great astronomer, but as he endeavoured to make even his knowledge in
Astronomy subservient to his bigotry, I have thought proper to treat him
as a wavering and dishonest fanatic, rather than as a Man of Science.
The theological and metaphysical writings of Bacon and Locke, are
completely ambiguous, and form no key to the mind of the writer, or
to any abstract and particular opinions. As I have said before, they
equivocated as a matter of safety; whatever others might think of them,
I feel no pride in saying they were Englishmen. Thomas Paine is of more
value by his writings, than Bacon, Newton, and Locke together.

In calling upon the Astronomer to stand forward and avow his knowledge,
that all the astronomical dogmas of Holy Books are founded in error and
ignorance of the laws...


Pages 23 and 24 are missing from all available copies


...properly be termed a species of madness. Whatever opinions prevail in
the minds of men which have no foundation in Nature, or natural laws,
they can merit no other designation than insanity. Insanity, or madness,
consists in unnatural or incoherent thoughts and actions, therefore, as
no species of religious notions have any alliance with nature, it is but
a just inference to say, that they individually or collectively comprise
the term _madness_. In mild dispositions it may be but a harmless
melancholy aberration; in the more violent it becomes a raging delirium,
which destroys every thing that comes in its way, and for which it has
sufficient strength. It destroys all moral and natural good which comes
within its influence, and madly proclaims itself the _summum bonum_ for
mankind! As yet there is scarcely sufficient reason among mankind to
restrain this madness. It has so mixed itself up with all political
institutions that there is no separating the one without revolutionizing
the other. This is the chief cause of the frequent convulsions in
society, as this madness cannot possibly engender any thing but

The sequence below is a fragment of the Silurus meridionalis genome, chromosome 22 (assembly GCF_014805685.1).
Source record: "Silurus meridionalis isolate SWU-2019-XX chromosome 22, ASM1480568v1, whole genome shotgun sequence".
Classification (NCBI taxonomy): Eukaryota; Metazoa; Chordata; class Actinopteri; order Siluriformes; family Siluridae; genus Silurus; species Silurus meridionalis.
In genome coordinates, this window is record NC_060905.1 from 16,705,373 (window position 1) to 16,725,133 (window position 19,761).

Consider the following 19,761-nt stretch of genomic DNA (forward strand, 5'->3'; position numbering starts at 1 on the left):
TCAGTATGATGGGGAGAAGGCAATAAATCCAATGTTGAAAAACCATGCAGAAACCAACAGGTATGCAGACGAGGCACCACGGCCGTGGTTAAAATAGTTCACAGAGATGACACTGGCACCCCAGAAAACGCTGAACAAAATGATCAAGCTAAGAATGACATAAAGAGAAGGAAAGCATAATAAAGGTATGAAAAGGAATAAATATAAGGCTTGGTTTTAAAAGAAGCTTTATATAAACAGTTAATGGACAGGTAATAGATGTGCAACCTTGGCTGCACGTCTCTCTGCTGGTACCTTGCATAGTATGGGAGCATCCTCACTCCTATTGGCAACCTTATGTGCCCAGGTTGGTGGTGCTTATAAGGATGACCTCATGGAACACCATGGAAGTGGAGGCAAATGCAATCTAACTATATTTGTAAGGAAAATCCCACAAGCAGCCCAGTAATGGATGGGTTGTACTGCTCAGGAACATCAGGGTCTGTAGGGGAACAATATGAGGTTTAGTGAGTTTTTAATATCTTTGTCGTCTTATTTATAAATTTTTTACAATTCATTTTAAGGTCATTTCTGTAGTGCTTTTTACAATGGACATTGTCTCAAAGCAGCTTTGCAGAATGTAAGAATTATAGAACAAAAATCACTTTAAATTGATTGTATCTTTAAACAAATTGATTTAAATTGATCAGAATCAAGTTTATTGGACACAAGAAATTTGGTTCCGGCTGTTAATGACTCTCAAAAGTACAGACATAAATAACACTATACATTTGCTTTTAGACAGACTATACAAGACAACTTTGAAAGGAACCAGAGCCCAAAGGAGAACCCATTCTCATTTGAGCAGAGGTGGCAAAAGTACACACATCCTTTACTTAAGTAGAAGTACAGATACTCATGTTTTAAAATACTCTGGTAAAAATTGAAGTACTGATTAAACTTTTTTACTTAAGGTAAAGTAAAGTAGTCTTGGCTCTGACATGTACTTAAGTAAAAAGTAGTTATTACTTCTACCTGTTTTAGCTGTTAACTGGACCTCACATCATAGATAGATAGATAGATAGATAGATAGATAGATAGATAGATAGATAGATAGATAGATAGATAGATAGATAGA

mischief, and it is well known, that, in madness, there is no rest; it
is always in a state of motion, unless there be a sufficient power at
hand to curb and restrain it. Reason, or a knowledge of nature, is the
only specific for it, and he who can throw the greatest quantity into
the social system will prove the best physician. Several quacks have
made pretensions to give society relief from this madness but they have
only tortured the patient without checking the disease. Thomas Paine,
and a few American and French physicians, have been the only ones to
treat it in an effectual manner, and by the use of their recipes, and
the assistance of Men of Science, I hope at least effectually to destroy
the contagious part of the disease.

Mathematics, magic, and witchcraft, were formerly denounced by
superstition as synonymous terms, and the mathematical student has
been often punished as a conjuror! Astronomy and Astrology were also
considered one and the same thing. Such were the fantasies and delusions
which superstition could raise in the minds of men, and such has
been the wickedness of priests, who could always perceive and even
acknowledge that human reason was inimical to their views, and whoever
possessed or practised it ought to be destroyed as the enemy not only of
themselves but of their God too! As Philosophy has left us no doubt
that their interest was and still is their God, they have so far acted
consistently, but it is now high time that Philosophy should triumph
over Priestcraft. It is now evident that Philosophy has sufficient
strength on her side for that purpose, as her supporters are now more
numerous than the supporters of Priestcraft. Let Men of Science
stand forward and shew the remaining dupes of Priestcraft, that the
Mathematics are nothing more than a simple but important science, and
that Astronomy has no affinity to that bugbear called Astrology.

The Priests and Judges of the present day are men of the same
disposition as the Priests and Judges of the seventeenth century, who
imprisoned Galileo for asserting the sphericity of the earth, and its
revolution round the sun, contrary to the tenets of the Holy Bible,
and who burnt old women as witches because they might have had the
misfortune to be old, ugly, or deformed. Such is the power and progress
of truth, that those very men are brought to confess that Galileo
asserted nothing more than an important philosophical fact. On this
point I will briefly notice the misgivings of one of our living judges.
Mr. Justice Best in his judicial circuit through the northern district,
at the late Lent assizes for Cumberland, on a trial for libel, made the
following assertion, after attempting to contrast the state of freedom
in this country at this time, with what existed at Rome when Galileo